Can You Legally Sell Fan Art?

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Written by Juha

There is quite a lot of confusion around this topic because people generally struggle to understand things like copyright law and how that might impact the sale of fan art.

This article will take you through everything you need to know about selling fan art legally – which you can do, but you need to follow certain guidelines first – and help you to understand all of the jargon surrounding it such as copyright laws, trademarks, fair use, and fan art commissions.

The short answer to the question of can you legally sell fan art is yes and no. Yes, if you have the copyright holder’s permission, no, if you don’t have the copyright holder’s permission. Artworks are more or less always automatically copyrighted to the creator, and so you need permission to sell artworks based on an original IP (intellectual property).

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Fan art of Zetman by Okuha

Now, if you’re trying to understand how to sell fan art legally, read on!

What is fan art?

You probably already know this if you’re here, but essentially fan art is just the creation of art by fans of a particular work of fiction. They may use settings, characters, or something else from the original artwork or fiction to help inspire their fan art.

How to legally sell fan art

Now, if you are looking to sell fan art, there are a number of things that you need to do before you sell anything.

You must be incredibly careful when dealing with the sale of fan art because it can lead to some legal difficulties if you aren’t careful.

As somebody (usually the artist, but it can be sold to somebody else like a publisher) will be the copyright holder of the work of fiction, creating fan art for sale will almost certainly need to be approved by the copyright holder to be legal.

This includes fan art that is only inspired by the work of fiction because copyright laws cover the reproduction of artwork, but also the creation of derivative artwork based on the work of fiction.

It is the section on derivative pieces of work that applies most to fan art creators because even if you are not recreating a scene from the work of fiction, you may be using their characters, or a setting, or something similar in your piece.

This has to be covered by copyright law because it is possible for people to believe that high-quality fan art was created by the original fiction creator.

This can lead to difficulties if, for example, you created fan art of a wholesome character behaving inappropriately.

Therefore, the original fiction creator has to protect themselves in law by being able to stop individuals from creating fan art that might harm their original piece of fiction in some way.

On the more positive side, you might create high-quality fan art that is inspired by the fiction directly, such as recreating an actual scene that took place in the original piece of fiction.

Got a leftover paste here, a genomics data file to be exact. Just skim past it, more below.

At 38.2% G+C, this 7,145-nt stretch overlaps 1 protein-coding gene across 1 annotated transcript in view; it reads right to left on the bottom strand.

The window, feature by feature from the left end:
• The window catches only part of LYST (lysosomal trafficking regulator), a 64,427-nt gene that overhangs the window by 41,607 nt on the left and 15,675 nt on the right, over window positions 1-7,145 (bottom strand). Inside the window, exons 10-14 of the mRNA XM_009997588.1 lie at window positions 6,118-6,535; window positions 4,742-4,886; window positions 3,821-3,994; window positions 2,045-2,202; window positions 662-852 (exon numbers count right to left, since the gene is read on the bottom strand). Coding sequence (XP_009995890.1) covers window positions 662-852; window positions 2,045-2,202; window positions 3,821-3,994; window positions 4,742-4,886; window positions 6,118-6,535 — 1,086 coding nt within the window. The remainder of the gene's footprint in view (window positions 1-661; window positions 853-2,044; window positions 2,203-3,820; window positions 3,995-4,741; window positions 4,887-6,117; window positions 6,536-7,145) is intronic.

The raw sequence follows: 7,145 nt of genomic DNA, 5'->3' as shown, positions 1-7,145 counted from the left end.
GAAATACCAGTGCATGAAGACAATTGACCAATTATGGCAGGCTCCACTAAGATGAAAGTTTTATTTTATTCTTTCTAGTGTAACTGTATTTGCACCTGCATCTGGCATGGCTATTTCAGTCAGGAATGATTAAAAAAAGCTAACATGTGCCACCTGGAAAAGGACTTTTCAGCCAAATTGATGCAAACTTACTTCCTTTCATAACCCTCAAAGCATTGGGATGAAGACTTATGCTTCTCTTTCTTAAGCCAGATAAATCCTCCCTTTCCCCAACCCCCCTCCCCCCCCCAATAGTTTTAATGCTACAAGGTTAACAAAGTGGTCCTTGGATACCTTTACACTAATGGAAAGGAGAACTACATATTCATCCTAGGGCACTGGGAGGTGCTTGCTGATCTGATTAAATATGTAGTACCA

This could be of high-quality and stick to the original characters closely, but copyright laws would still apply to you if you haven’t sought official permission to create the piece.

This is because you might stand to gain a lot of profit from the sales of your fan art, but the original artist whose work yours is based off won’t see any of that profit.

While that idea may be frustrating to you, the original fiction creator worked hard to create their work too, so it would be unfair for them to suffer any loss of money because your fan art is taking business away.

All information on copyright law and the creation of derivative pieces were acquired from Chapter 1 – Circular 92 | U.S. Copyright Office. More information regarding U.S. Copyright Law and any additional amendments can be found at Copyright Law of the United States | U.S. Copyright Office.

Follow these guidelines closely if you plan to sell fan art in order to do so legally.

If you’re a fan art creator, there are a number of things you need to do in order to sell fan art legally:

  • Contact the copyright holder. This can usually be found in the original piece of fiction. Failing that, contact the publishers and request copyright holder information.
  • Request permission to create and sell fan art.
  • If the copyright holder agrees, they may have additional requirements, such as showing them the finished piece before the sale. Follow these requirements closely, or the sale of your fan art will not be legal.
  • If the copyright holder refuses permission, you must cease at once. Failure to do so may lead to legal action.
  • IMPORTANT: Some websites such as Redbubble have already acquired the legal permissions necessary for the sale of fan art. Look into their website information to make sure you can legally sell your fan art there. Redbubble takes a percentage of your earnings and passes them to the copyright holder as a substitute for having to pay royalties. This is legal, but only if the site specifically says they have copyright permission. You must look into this because legally, it may be you, not the website, that faces certain legal challenges by the copyright holder.
  • There will be more on Fair Use later, but for now, you need only know that creating a parody of a piece of fiction is legally acceptable. HOWEVER, the only way to determine whether your particular parody piece is legally acceptable is to find out in a court of law after the copyright holder moves against you (if they choose to do that). Fair Use can be a murky area in the law that leaves parody artwork open to debate. Parody work is defined as work that is an imitation of a particular artist, writer, or content creator. Just remember, parody fan art might be legally acceptable, but there are no guarantees. The only way to know for sure is to contact the copyright holder directly.

The difference between art and fan art

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Darling In The Franxx poster (source)
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Darling In The Franxx – Zero Two fan art (by Okuha)

In terms of quality, there might actually be no difference at all. Fan art creators are some incredibly talented people, but there are differences in the definitions of art and fan art.